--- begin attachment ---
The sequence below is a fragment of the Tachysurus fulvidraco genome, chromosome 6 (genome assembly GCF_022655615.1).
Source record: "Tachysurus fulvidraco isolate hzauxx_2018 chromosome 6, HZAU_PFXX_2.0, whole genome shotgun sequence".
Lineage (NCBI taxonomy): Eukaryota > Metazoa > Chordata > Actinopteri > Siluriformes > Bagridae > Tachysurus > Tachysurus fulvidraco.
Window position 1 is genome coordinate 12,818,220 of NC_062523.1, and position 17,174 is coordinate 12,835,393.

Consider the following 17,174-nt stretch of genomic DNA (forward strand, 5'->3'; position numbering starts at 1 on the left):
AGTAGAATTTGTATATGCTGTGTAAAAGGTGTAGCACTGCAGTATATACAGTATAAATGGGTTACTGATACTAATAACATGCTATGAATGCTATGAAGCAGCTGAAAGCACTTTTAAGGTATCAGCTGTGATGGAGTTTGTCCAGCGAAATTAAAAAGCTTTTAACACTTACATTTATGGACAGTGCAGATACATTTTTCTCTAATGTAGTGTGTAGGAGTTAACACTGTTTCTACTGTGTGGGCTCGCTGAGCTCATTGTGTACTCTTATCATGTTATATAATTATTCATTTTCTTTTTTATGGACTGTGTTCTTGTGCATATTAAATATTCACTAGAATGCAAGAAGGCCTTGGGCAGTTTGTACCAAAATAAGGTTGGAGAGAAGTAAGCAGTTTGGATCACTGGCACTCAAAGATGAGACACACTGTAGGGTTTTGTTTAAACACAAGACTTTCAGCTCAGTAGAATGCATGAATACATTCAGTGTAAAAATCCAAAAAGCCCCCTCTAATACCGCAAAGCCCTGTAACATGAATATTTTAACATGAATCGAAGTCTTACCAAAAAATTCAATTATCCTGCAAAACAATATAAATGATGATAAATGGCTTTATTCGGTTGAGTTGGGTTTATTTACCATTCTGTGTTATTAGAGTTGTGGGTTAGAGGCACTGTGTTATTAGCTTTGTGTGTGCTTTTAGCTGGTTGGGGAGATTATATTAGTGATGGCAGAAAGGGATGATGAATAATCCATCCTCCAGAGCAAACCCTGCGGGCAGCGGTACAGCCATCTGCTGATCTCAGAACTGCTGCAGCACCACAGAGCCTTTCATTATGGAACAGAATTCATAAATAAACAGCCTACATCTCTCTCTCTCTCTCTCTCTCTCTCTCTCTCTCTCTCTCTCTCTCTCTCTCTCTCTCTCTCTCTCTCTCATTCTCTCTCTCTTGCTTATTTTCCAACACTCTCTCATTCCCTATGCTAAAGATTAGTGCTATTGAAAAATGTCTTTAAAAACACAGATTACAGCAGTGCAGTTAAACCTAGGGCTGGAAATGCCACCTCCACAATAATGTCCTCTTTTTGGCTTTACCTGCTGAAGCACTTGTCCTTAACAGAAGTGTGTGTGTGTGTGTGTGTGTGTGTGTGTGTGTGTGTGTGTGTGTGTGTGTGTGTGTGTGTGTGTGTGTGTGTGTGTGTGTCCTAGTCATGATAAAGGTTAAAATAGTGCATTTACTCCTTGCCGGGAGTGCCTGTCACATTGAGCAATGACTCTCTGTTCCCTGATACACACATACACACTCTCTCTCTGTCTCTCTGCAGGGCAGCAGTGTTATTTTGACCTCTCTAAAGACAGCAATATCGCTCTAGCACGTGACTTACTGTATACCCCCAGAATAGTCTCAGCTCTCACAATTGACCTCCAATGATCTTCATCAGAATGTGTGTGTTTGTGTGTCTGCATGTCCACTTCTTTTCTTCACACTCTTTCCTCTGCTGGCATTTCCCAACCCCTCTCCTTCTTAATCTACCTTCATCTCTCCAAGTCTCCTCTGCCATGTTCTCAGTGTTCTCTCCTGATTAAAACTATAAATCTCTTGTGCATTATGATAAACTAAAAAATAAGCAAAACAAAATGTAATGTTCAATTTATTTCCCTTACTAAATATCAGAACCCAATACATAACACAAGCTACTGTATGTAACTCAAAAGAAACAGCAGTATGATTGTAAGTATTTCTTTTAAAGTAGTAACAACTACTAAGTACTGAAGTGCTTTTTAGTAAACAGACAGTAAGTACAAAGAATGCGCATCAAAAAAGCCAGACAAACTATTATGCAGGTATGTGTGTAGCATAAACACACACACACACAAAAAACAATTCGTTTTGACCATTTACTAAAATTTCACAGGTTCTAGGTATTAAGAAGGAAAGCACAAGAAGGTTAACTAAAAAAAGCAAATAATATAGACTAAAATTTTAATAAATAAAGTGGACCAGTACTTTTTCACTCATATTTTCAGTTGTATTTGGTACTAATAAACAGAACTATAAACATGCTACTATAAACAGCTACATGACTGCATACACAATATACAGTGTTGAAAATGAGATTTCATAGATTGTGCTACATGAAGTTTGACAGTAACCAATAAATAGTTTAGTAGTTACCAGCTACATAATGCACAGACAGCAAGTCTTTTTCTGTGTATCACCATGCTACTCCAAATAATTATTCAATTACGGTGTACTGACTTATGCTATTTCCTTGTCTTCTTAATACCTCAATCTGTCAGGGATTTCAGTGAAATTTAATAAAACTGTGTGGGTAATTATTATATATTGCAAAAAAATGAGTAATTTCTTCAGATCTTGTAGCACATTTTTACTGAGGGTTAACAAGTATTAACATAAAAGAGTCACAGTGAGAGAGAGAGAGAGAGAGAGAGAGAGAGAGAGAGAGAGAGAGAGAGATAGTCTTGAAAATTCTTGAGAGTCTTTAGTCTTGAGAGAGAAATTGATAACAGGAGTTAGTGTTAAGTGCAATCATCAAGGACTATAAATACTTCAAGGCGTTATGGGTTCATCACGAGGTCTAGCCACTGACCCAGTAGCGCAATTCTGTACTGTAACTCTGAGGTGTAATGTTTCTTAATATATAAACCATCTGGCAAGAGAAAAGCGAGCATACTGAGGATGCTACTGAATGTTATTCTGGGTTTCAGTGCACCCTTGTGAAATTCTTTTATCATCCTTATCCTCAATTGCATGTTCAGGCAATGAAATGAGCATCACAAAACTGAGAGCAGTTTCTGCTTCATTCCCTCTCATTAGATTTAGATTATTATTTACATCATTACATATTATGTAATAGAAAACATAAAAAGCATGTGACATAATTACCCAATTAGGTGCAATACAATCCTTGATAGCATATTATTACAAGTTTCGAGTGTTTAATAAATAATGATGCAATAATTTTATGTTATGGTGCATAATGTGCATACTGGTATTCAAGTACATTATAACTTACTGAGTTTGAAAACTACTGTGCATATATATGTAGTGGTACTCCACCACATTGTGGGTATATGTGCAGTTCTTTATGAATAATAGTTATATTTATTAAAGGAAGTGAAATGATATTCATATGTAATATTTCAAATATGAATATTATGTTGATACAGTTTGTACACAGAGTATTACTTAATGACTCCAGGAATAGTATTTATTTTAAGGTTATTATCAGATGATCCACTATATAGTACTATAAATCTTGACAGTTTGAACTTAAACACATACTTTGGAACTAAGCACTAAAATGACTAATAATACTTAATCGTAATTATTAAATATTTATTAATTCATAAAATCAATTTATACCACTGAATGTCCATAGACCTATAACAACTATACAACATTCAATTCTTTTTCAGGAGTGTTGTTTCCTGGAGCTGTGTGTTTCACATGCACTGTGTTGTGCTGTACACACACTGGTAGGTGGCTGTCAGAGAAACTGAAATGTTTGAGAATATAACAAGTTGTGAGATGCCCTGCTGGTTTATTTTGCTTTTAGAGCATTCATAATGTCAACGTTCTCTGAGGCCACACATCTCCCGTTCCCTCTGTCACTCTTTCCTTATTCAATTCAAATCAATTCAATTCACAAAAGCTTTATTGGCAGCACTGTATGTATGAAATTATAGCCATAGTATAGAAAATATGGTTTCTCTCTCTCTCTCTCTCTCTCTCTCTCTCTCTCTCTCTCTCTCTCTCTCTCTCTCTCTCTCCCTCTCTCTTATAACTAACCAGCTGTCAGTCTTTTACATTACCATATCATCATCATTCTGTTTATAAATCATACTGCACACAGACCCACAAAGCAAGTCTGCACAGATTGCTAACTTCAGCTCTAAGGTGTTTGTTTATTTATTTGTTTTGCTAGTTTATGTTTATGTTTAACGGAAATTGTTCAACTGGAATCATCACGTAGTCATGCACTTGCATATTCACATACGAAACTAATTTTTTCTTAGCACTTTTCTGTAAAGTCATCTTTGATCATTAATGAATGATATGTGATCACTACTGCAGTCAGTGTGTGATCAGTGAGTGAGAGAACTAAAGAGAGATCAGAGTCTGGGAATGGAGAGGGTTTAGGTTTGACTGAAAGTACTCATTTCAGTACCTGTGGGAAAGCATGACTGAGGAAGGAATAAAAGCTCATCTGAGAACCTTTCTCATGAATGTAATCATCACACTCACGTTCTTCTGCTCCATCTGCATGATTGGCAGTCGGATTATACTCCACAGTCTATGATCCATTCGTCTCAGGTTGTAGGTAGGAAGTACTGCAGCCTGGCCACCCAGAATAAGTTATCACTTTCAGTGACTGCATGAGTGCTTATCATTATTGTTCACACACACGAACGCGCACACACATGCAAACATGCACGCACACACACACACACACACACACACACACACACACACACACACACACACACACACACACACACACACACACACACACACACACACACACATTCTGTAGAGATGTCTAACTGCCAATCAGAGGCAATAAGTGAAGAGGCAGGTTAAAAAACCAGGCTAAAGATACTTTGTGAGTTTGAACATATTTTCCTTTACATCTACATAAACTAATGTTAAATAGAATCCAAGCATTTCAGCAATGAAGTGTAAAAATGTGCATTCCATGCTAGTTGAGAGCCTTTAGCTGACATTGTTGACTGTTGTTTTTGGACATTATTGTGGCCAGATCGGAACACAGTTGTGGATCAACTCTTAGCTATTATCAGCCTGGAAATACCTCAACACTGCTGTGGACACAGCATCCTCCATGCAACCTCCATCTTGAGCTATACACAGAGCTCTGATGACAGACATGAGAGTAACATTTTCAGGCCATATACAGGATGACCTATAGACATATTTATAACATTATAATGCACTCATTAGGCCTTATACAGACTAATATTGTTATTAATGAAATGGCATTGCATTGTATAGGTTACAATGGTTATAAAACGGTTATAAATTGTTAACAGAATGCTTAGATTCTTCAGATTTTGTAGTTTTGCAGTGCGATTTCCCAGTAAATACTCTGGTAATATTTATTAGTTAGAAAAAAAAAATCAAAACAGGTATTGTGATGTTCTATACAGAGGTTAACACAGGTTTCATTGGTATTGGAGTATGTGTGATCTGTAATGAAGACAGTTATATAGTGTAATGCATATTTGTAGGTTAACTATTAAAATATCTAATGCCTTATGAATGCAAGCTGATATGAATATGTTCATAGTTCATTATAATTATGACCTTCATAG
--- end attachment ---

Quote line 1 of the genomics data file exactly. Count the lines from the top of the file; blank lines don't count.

The sequence below is a fragment of the Tachysurus fulvidraco genome, chromosome 6 (genome assembly GCF_022655615.1).